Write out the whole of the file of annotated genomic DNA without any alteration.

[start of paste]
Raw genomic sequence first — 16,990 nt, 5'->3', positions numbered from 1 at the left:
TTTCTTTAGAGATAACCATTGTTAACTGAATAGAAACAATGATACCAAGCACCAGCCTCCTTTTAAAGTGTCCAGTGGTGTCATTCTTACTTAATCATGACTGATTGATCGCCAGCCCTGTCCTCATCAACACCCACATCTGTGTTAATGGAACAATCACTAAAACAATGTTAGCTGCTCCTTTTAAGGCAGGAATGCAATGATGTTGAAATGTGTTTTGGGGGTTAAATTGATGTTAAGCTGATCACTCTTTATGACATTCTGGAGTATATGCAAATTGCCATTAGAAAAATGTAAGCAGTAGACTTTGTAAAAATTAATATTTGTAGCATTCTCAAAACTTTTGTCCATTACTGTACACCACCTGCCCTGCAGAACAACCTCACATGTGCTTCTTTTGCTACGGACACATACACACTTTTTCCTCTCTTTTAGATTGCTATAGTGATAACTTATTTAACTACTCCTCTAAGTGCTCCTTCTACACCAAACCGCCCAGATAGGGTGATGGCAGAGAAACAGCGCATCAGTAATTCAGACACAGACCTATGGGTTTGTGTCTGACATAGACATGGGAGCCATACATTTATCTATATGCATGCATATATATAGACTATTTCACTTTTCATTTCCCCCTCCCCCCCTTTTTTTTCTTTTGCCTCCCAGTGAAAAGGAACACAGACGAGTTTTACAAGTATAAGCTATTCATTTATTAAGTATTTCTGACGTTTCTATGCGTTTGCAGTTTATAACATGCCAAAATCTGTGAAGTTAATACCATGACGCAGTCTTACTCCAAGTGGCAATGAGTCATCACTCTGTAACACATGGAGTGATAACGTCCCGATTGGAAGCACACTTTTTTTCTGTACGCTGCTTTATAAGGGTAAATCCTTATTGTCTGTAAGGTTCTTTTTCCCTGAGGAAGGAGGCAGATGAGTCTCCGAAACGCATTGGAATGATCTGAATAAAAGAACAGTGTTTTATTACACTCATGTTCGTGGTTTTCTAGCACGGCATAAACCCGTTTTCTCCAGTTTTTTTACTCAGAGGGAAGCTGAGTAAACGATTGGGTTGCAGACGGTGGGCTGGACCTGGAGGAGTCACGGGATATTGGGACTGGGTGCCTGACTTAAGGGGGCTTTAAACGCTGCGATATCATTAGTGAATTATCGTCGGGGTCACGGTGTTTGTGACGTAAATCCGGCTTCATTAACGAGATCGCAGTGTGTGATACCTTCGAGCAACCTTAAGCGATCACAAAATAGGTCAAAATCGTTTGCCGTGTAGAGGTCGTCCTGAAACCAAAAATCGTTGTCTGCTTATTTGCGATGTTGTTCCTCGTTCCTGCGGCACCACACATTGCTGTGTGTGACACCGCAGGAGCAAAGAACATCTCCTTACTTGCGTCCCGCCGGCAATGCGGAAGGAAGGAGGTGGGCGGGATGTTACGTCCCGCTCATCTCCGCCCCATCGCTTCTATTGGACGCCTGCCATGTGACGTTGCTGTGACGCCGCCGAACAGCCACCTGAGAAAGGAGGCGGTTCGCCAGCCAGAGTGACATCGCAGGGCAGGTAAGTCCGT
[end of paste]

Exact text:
Raw genomic sequence first — 16,990 nt, 5'->3', positions numbered from 1 at the left:
TTTCTTTAGAGATAACCATTGTTAACTGAATAGAAACAATGATACCAAGCACCAGCCTCCTTTTAAAGTGTCCAGTGGTGTCATTCTTACTTAATCATGACTGATTGATCGCCAGCCCTGTCCTCATCAACACCCACATCTGTGTTAATGGAACAATCACTAAAACAATGTTAGCTGCTCCTTTTAAGGCAGGAATGCAATGATGTTGAAATGTGTTTTGGGGGTTAAATTGATGTTAAGCTGATCACTCTTTATGACATTCTGGAGTATATGCAAATTGCCATTAGAAAAATGTAAGCAGTAGACTTTGTAAAAATTAATATTTGTAGCATTCTCAAAACTTTTGTCCATTACTGTACACCACCTGCCCTGCAGAACAACCTCACATGTGCTTCTTTTGCTACGGACACATACACACTTTTTCCTCTCTTTTAGATTGCTATAGTGATAACTTATTTAACTACTCCTCTAAGTGCTCCTTCTACACCAAACCGCCCAGATAGGGTGATGGCAGAGAAACAGCGCATCAGTAATTCAGACACAGACCTATGGGTTTGTGTCTGACATAGACATGGGAGCCATACATTTATCTATATGCATGCATATATATAGACTATTTCACTTTTCATTTCCCCCTCCCCCCCTTTTTTTTCTTTTGCCTCCCAGTGAAAAGGAACACAGACGAGTTTTACAAGTATAAGCTATTCATTTATTAAGTATTTCTGACGTTTCTATGCGTTTGCAGTTTATAACATGCCAAAATCTGTGAAGTTAATACCATGACGCAGTCTTACTCCAAGTGGCAATGAGTCATCACTCTGTAACACATGGAGTGATAACGTCCCGATTGGAAGCACACTTTTTTTCTGTACGCTGCTTTATAAGGGTAAATCCTTATTGTCTGTAAGGTTCTTTTTCCCTGAGGAAGGAGGCAGATGAGTCTCCGAAACGCATTGGAATGATCTGAATAAAAGAACAGTGTTTTATTACACTCATGTTCGTGGTTTTCTAGCACGGCATAAACCCGTTTTCTCCAGTTTTTTTACTCAGAGGGAAGCTGAGTAAACGATTGGGTTGCAGACGGTGGGCTGGACCTGGAGGAGTCACGGGATATTGGGACTGGGTGCCTGACTTAAGGGGGCTTTAAACGCTGCGATATCATTAGTGAATTATCGTCGGGGTCACGGTGTTTGTGACGTAAATCCGGCTTCATTAACGAGATCGCAGTGTGTGATACCTTCGAGCAACCTTAAGCGATCACAAAATAGGTCAAAATCGTTTGCCGTGTAGAGGTCGTCCTGAAACCAAAAATCGTTGTCTGCTTATTTGCGATGTTGTTCCTCGTTCCTGCGGCACCACACATTGCTGTGTGTGACACCGCAGGAGCAAAGAACATCTCCTTACTTGCGTCCCGCCGGCAATGCGGAAGGAAGGAGGTGGGCGGGATGTTACGTCCCGCTCATCTCCGCCCCATCGCTTCTATTGGACGCCTGCCATGTGACGTTGCTGTGACGCCGCCGAACAGCCACCTGAGAAAGGAGGCGGTTCGCCAGCCAGAGTGACATCGCAGGGCAGGTAAGTCCGT